Our friends at SmithsonianMag.com have published an amazing article that provides some amazing facts about regular household objects. Including a great bit on forks. And I quote:
In fact, the word “fork” is derived from the Latin furca, which means pitchfork. The first dining forks were used by the ruling class in the Middle East and the Byzantine Empire. In 1004, Maria Argyropoulina, niece of the Byzantine emperors Basil II and Constantine VIII, was married to the son of the Doge of Venice. She brought with her a little case of two-pronged golden forks, which she used at her wedding feast. The Venetians were shocked, and when Maria died three years later of the plague, Saint Peter Damian proclaimed it was God’s punishment. And with that, Saint Peter Damian closed the book on the fork in Europe for the next four hundred years.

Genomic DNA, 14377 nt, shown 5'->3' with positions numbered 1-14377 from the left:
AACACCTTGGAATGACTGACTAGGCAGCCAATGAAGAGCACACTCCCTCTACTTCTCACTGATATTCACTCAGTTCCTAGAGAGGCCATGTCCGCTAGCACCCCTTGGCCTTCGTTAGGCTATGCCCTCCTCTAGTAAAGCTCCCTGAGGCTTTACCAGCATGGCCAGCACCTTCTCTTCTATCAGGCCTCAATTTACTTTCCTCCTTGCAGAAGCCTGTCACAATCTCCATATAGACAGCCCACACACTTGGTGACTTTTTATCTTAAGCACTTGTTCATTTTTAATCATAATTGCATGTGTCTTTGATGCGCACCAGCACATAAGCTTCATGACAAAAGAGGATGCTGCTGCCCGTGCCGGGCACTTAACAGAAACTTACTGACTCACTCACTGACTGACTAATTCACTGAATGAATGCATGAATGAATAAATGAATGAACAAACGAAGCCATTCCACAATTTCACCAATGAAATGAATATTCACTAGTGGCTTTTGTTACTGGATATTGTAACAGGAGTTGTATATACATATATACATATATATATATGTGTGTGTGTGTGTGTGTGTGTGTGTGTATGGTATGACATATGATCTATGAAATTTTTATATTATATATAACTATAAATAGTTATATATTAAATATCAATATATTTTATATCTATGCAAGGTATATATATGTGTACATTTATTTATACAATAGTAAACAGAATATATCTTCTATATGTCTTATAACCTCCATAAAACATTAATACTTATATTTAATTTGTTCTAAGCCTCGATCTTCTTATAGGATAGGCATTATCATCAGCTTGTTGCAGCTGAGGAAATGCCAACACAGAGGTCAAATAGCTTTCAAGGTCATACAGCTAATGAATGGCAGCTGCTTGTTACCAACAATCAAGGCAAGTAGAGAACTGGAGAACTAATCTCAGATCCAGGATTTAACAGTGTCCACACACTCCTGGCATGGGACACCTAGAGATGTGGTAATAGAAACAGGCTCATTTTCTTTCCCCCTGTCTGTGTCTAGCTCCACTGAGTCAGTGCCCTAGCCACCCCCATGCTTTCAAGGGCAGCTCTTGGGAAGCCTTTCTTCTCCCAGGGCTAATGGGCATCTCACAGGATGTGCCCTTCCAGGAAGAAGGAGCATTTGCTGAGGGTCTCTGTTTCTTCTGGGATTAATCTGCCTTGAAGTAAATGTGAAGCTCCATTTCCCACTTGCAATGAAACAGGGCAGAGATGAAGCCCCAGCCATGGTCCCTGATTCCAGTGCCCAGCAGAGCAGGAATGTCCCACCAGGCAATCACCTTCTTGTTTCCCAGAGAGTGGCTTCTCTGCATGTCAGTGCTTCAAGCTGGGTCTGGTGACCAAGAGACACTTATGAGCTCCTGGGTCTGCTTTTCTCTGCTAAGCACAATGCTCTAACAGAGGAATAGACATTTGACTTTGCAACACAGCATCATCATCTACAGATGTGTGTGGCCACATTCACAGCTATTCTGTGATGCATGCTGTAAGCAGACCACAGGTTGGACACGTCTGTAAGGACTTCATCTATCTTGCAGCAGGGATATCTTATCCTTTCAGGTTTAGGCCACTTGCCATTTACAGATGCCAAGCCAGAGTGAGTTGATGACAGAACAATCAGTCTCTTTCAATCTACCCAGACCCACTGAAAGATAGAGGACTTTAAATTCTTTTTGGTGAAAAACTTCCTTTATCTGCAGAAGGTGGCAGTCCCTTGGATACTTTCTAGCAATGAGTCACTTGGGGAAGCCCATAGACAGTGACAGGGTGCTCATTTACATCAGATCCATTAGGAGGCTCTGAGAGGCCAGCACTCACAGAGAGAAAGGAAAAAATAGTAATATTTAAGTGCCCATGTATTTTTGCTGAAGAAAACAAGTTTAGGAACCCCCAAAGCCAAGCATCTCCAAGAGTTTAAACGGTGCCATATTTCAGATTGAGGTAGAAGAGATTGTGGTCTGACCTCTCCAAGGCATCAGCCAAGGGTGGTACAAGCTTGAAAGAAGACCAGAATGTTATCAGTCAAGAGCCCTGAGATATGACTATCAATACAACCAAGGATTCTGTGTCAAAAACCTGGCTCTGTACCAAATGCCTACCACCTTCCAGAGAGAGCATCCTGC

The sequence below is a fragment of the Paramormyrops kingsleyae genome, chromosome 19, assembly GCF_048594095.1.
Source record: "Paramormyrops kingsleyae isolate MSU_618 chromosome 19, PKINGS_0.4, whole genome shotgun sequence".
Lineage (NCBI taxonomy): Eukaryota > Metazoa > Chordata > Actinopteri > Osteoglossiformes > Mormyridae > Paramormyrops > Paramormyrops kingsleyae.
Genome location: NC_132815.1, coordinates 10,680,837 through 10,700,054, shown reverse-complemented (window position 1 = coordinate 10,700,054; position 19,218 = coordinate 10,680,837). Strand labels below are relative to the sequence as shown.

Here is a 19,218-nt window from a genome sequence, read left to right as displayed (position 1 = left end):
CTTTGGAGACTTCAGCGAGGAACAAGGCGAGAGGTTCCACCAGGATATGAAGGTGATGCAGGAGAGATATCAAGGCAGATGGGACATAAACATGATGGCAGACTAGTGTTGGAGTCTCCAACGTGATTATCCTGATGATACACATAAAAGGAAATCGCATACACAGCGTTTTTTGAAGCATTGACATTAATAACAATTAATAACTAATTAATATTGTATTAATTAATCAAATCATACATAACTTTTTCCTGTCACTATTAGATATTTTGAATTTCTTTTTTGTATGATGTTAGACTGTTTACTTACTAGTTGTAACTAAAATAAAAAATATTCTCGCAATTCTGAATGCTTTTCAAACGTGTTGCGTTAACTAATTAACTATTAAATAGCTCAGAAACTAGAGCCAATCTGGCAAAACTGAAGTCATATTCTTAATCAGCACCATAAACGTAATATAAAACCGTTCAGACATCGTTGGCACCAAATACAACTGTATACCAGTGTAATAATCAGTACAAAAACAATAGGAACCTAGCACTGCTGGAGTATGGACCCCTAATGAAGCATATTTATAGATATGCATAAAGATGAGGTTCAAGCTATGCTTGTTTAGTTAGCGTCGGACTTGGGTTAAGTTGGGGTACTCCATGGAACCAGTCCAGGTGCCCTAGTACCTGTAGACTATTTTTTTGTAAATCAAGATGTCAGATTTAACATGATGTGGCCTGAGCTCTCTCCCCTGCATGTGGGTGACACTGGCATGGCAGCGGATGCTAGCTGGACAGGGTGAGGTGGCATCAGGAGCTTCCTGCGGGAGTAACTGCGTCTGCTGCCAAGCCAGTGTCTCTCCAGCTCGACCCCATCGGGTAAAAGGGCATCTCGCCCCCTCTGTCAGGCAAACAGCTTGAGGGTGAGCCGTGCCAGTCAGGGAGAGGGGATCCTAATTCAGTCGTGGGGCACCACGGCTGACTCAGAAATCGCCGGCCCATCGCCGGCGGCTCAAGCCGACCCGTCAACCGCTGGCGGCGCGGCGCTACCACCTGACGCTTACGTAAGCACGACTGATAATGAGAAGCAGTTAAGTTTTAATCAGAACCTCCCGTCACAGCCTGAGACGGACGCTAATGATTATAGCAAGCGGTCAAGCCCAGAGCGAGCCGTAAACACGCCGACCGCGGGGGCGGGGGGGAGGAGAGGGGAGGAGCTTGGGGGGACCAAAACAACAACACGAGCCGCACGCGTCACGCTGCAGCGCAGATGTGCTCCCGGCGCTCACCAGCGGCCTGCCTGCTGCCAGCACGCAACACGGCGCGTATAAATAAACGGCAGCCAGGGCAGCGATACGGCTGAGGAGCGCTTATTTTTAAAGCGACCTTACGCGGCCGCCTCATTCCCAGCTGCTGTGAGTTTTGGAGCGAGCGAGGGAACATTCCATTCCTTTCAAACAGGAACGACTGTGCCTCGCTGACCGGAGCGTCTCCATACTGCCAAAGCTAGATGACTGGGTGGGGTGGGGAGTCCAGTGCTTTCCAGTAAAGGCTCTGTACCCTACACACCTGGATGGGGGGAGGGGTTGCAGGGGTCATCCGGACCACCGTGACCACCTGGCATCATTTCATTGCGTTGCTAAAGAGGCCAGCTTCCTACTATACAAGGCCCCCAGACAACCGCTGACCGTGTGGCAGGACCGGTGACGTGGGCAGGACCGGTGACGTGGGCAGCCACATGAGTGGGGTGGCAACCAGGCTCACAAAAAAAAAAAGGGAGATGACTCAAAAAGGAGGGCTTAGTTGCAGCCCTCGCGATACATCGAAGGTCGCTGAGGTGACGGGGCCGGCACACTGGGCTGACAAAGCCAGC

A minor bit of a departure from the usual cutlery posts today. Things are a little scary out there right now. And due to bulk buying and hoarding the price of human thermometers has gone sky high. And the availability isn’t great either. So here’s a viable alternative: Using a meat thermometer to check if you have a fever.
The Habor 022 Meat Thermometer has a 4-6 second ultra fast response time with accuracy of ±1℃. The temperature range is -58℉ to 572℉. Be warned that it’s not waterproof so don’t immerse the whole thing in water, just the probe is safe.
To measure underarm temperature:
Check that the thermometer is on.
Lightly press the tip of the thermometer into the center of the armpit.
Hold your arm, or your child’s arm, close against the body so the thermometer stays in place.
Wait for the thermometer to take its reading. This will take about a minute.